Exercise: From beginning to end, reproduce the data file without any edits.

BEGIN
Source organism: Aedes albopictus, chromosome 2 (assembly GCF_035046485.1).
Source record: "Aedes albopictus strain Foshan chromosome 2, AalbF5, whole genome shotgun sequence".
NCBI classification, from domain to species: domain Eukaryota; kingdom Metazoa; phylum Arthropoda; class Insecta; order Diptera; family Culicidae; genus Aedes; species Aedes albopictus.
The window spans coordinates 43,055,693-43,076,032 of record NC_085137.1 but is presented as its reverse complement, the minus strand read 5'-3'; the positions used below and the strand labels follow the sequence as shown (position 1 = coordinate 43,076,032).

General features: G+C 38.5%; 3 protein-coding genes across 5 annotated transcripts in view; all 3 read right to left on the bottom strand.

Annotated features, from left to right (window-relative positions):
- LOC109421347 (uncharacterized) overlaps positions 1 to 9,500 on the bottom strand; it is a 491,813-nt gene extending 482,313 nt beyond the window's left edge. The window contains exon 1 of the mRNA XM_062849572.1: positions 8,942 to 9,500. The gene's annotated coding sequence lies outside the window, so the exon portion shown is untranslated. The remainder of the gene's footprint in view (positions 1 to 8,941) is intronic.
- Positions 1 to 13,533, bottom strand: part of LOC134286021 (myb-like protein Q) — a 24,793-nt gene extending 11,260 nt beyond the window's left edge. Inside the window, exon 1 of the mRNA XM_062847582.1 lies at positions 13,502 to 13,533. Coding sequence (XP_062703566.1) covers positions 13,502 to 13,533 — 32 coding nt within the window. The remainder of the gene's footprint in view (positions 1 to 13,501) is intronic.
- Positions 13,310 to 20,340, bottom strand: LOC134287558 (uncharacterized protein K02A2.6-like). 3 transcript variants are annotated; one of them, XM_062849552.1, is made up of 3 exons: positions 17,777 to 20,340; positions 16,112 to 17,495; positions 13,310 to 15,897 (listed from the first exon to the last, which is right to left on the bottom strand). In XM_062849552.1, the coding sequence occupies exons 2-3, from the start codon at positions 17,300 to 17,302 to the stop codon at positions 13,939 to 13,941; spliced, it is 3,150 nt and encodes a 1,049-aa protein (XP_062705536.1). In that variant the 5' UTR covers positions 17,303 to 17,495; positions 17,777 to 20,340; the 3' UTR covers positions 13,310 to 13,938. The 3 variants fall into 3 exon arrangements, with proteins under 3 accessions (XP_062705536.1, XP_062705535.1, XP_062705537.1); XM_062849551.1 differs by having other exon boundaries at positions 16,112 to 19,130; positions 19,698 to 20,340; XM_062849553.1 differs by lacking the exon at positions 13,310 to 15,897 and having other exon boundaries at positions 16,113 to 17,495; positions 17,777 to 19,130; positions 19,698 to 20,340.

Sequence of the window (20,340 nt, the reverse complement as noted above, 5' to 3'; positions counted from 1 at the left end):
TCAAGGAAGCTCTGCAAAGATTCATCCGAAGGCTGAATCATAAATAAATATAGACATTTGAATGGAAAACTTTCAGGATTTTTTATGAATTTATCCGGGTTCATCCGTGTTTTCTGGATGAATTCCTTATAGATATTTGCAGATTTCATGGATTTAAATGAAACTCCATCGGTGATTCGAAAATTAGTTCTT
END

Source organism: Aedes albopictus, chromosome 2 (assembly GCF_035046485.1).
Source record: "Aedes albopictus strain Foshan chromosome 2, AalbF5, whole genome shotgun sequence".
NCBI classification, from domain to species: domain Eukaryota; kingdom Metazoa; phylum Arthropoda; class Insecta; order Diptera; family Culicidae; genus Aedes; species Aedes albopictus.
The window spans coordinates 43,055,693-43,076,032 of record NC_085137.1 but is presented as its reverse complement, the minus strand read 5'-3'; the positions used below and the strand labels follow the sequence as shown (position 1 = coordinate 43,076,032).

General features: G+C 38.5%; 3 protein-coding genes across 5 annotated transcripts in view; all 3 read right to left on the bottom strand.

Annotated features, from left to right (window-relative positions):
- LOC109421347 (uncharacterized) overlaps positions 1 to 9,500 on the bottom strand; it is a 491,813-nt gene extending 482,313 nt beyond the window's left edge. The window contains exon 1 of the mRNA XM_062849572.1: positions 8,942 to 9,500. The gene's annotated coding sequence lies outside the window, so the exon portion shown is untranslated. The remainder of the gene's footprint in view (positions 1 to 8,941) is intronic.
- Positions 1 to 13,533, bottom strand: part of LOC134286021 (myb-like protein Q) — a 24,793-nt gene extending 11,260 nt beyond the window's left edge. Inside the window, exon 1 of the mRNA XM_062847582.1 lies at positions 13,502 to 13,533. Coding sequence (XP_062703566.1) covers positions 13,502 to 13,533 — 32 coding nt within the window. The remainder of the gene's footprint in view (positions 1 to 13,501) is intronic.
- Positions 13,310 to 20,340, bottom strand: LOC134287558 (uncharacterized protein K02A2.6-like). 3 transcript variants are annotated; one of them, XM_062849552.1, is made up of 3 exons: positions 17,777 to 20,340; positions 16,112 to 17,495; positions 13,310 to 15,897 (listed from the first exon to the last, which is right to left on the bottom strand). In XM_062849552.1, the coding sequence occupies exons 2-3, from the start codon at positions 17,300 to 17,302 to the stop codon at positions 13,939 to 13,941; spliced, it is 3,150 nt and encodes a 1,049-aa protein (XP_062705536.1). In that variant the 5' UTR covers positions 17,303 to 17,495; positions 17,777 to 20,340; the 3' UTR covers positions 13,310 to 13,938. The 3 variants fall into 3 exon arrangements, with proteins under 3 accessions (XP_062705536.1, XP_062705535.1, XP_062705537.1); XM_062849551.1 differs by having other exon boundaries at positions 16,112 to 19,130; positions 19,698 to 20,340; XM_062849553.1 differs by lacking the exon at positions 13,310 to 15,897 and having other exon boundaries at positions 16,113 to 17,495; positions 17,777 to 19,130; positions 19,698 to 20,340.

Sequence of the window (20,340 nt, the reverse complement as noted above, 5' to 3'; positions counted from 1 at the left end):
TCAAGGAAGCTCTGCAAAGATTCATCCGAAGGCTGAATCATAAATAAATATAGACATTTGAATGGAAAACTTTCAGGATTTTTTATGAATTTATCCGGGTTCATCCGTGTTTTCTGGATGAATTCCTTATAGATATTTGCAGATTTCATGGATTTAAATGAAACTCCATCGGTGATTCGAAAATTAGTTCTT